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His Name Is Alive

His Name Is Alive may be the biggest style-riffers of the last decade -- and that's saying a lot when you think about how many style-riffers have reared their heads during that time. They're certainly the least celebrated of all the willfully eclectic musicians and bands to record music during the '90s. The group's early albums, starting with 1990's Livonia saw them working more or less in an ethereal dream-rock vein that drew comparisons to bands like My Bloody Valentine, even as they ventured out to try their hands at damaged experimental folk and Negativland-style tape collage art. Later efforts found the group playing with everything from dub to '60s pop to garage rock to psychedelic classic rock.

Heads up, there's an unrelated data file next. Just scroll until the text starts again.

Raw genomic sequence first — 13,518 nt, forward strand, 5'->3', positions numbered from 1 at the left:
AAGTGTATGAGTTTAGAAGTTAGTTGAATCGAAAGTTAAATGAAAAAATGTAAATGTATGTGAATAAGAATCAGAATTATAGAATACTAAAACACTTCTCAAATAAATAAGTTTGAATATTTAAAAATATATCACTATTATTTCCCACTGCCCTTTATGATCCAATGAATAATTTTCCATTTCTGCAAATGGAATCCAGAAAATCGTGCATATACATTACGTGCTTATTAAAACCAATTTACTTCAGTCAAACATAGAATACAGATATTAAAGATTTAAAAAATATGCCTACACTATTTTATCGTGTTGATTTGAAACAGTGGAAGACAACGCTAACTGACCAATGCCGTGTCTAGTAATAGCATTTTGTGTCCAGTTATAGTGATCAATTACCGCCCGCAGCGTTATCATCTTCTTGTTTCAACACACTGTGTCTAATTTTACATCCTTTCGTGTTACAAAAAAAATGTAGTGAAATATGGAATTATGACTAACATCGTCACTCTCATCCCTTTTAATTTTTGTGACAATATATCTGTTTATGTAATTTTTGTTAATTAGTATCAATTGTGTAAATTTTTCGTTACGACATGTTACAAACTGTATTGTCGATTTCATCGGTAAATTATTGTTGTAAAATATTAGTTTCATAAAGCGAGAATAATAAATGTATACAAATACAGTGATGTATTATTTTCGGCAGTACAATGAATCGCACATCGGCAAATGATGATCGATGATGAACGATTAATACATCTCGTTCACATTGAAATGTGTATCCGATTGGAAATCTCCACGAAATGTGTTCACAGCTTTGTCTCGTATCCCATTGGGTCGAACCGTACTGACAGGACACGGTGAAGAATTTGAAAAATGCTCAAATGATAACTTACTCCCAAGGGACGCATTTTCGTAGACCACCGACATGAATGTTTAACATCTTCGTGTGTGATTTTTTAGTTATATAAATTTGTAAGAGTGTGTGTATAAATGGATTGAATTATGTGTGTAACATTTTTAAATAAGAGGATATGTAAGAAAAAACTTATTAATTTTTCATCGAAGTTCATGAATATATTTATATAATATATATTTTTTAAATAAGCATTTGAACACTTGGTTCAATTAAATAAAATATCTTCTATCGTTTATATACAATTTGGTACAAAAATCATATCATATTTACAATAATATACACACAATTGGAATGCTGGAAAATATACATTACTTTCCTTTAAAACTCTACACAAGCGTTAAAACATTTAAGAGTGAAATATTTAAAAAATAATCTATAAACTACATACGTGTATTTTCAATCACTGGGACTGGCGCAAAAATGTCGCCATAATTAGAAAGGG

Increasingly though, ringleader Warn Defever's fixation with gospel and R&B took His Name Is Alive in an utterly unprecedented direction: towards making experimentally minded smooth urban balladry. The band's last few albums of the '90s (the Nice Day EP and Fort Lake) were marked by the presence of Detroit soul diva Lovetta Pippen (whom Defever rescued from a repressive local female gospel choir) and smooth soul producer Steven King. 2001's Someday My Blues Will Cover the Earth signals the final evolution of His Name Is Alive into a velvety urban pop ensemble -- if a slightly quirky one.